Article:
Yesterday’s Foreign Affairs Council epitomised this state of affairs. The EU foreign ministers called for a transparent and independent investigation, but did not face up to the sad reality that the trampling of all evidence has already made this impossible. Threatening even more economic sanctions that have yielded limited results in the past constituted the one and only policy instrument for exercising pressure. Even assuming that these are not empty threats, the question remains: if such coercion does not yield results, then what? With the setting up of a civilian advisory mission for security sector reform the EU may be unwittingly sleepwalking deeper into an escalation of proxy warfare. Is squabbling over the delivery of the Mistral warships and hoping for the best really the best the continent’s leaders can do?

This is the time for Europeans to close ranks and stand shoulder-to-shoulder with the Dutch. The greatest European weakness is precisely that they stand divided, leaving ample opportunity for the Kremlin and others to play different Member States off against each other. It is also time to reflect on the EU’s toolkit for safeguarding the security and wellbeing of its citizens. While the US and Russia trade accusations and relay different narratives of what exactly happened, Europeans are mostly left in the dark about events because of their decade-long underinvestment in their own defences. While ploughing the social media yields a relatively clear verdict on the culpability of Russian-sponsored separatists, the absence of autonomous intelligence capabilities means that credible proof of what precisely happened may elude European decision-makers forever. It is also striking that many ordinary citizens started wondering out loud why no North Atlantic Treaty Organisation (NATO) forces could be parachuted in to secure the crash site. The realisation that the means – and the will – to do so are simply not present must surely come as a shock to many.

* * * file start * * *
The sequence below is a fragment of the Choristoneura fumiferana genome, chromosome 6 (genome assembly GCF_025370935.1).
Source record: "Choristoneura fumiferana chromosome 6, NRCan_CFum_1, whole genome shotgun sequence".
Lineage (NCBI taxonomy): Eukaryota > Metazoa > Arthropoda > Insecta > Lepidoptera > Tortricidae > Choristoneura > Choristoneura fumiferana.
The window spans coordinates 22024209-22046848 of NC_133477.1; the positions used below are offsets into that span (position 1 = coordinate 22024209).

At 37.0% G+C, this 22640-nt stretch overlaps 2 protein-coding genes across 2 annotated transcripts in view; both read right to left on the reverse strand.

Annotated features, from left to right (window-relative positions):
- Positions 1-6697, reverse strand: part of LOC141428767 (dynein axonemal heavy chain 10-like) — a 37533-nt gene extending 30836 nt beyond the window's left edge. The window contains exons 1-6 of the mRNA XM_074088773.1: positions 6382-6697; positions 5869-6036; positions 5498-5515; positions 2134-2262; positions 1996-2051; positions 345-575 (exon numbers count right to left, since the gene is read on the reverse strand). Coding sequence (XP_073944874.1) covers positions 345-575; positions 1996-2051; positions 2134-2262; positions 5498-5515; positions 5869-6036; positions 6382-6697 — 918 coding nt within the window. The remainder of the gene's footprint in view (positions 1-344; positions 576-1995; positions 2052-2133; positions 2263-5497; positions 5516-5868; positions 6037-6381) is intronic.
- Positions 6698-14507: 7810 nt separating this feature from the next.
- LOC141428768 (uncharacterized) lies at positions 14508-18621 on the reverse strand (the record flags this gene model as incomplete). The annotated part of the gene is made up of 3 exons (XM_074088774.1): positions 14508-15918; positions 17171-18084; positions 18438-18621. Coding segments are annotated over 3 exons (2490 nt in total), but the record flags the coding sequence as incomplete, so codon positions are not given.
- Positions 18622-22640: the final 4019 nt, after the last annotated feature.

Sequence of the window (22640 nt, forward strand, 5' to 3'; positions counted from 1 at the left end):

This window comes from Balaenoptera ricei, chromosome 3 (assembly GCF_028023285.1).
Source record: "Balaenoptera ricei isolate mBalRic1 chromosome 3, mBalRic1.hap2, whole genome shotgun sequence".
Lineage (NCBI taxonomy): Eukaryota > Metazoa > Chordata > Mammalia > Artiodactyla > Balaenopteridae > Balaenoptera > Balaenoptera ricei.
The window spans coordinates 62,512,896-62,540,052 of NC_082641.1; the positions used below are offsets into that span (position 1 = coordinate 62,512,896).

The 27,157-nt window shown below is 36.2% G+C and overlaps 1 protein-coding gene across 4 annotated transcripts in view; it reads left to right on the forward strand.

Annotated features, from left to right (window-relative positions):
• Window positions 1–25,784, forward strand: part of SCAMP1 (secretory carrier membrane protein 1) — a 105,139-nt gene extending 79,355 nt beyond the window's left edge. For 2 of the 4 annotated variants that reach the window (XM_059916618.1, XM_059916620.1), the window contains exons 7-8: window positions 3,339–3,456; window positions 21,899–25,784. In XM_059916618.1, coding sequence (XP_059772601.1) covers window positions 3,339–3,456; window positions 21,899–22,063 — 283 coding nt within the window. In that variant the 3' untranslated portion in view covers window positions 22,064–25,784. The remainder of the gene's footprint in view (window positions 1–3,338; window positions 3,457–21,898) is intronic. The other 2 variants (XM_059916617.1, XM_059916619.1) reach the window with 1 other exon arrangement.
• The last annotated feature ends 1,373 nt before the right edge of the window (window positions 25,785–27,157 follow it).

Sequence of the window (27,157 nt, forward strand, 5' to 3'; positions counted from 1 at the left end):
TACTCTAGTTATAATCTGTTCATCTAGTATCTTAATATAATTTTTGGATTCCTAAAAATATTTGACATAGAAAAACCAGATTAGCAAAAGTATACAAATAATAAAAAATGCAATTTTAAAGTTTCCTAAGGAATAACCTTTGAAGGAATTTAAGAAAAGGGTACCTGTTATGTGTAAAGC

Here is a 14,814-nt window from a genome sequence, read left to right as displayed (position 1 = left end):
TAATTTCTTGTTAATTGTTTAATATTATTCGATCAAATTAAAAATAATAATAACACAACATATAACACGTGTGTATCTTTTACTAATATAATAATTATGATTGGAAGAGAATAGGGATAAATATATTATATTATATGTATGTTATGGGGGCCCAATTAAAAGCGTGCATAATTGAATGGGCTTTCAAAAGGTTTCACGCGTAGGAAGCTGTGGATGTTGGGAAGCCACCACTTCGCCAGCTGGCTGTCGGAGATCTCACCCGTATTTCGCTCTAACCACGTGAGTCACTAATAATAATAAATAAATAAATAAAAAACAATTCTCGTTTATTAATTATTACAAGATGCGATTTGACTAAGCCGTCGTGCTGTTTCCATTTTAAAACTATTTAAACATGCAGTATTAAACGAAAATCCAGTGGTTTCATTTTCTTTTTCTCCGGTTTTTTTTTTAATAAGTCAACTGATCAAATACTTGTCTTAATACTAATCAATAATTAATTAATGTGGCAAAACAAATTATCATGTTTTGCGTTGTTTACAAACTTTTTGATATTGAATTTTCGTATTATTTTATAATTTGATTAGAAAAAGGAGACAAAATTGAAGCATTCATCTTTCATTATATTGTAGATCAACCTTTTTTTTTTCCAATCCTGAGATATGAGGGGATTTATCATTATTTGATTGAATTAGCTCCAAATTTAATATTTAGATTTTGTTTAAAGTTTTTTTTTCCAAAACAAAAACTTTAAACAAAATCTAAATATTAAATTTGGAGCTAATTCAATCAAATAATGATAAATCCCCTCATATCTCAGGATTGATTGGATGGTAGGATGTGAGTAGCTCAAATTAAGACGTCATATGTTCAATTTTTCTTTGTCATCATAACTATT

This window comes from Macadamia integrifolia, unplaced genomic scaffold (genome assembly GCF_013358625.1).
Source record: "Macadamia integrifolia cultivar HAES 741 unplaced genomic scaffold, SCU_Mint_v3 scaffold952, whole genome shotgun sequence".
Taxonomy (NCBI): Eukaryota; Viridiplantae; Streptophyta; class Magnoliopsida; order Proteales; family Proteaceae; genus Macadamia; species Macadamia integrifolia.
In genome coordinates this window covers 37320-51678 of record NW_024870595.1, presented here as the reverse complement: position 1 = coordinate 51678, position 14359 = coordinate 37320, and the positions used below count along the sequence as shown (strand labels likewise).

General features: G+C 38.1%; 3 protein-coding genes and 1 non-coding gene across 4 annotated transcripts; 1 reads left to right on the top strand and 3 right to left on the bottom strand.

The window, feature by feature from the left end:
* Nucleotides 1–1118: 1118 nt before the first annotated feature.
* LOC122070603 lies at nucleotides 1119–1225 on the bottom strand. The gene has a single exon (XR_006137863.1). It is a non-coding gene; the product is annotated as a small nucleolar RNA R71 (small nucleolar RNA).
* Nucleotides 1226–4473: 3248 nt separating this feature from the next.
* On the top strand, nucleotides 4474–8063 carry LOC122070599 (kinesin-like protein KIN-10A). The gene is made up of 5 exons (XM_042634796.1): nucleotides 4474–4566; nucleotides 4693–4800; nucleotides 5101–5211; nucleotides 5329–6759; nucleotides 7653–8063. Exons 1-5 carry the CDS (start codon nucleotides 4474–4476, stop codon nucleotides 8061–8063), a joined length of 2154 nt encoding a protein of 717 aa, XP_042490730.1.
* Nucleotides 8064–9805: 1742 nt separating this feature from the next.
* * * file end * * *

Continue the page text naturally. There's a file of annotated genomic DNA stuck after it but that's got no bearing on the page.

The past neglect of Europe’s defences was a political choice. It may even have been right, for a post-Cold War world at least. Yet that era is drawing to a close. In the east as well as in the south, the European neighbourhood is in flames, and this instability is now closing in on the old continent. At the same time, Europeans still have global interests, ranging from trade with the wider world and the promotion of a multilateral system of global governance. Yes, European voters and citizens worry about the economy, about pensions and healthcare. But when they are confronted with a vicious attack on their fellow citizens, they look to their governments and they expect that the means are there to protect their wellbeing. If we are entering a period of cold peace and warfare by proxy, different choices are required. Europeans owe it to the victims of Flight MH17 and their families to at least contemplate the alternatives.

Vol. 6, No. 59 (2014)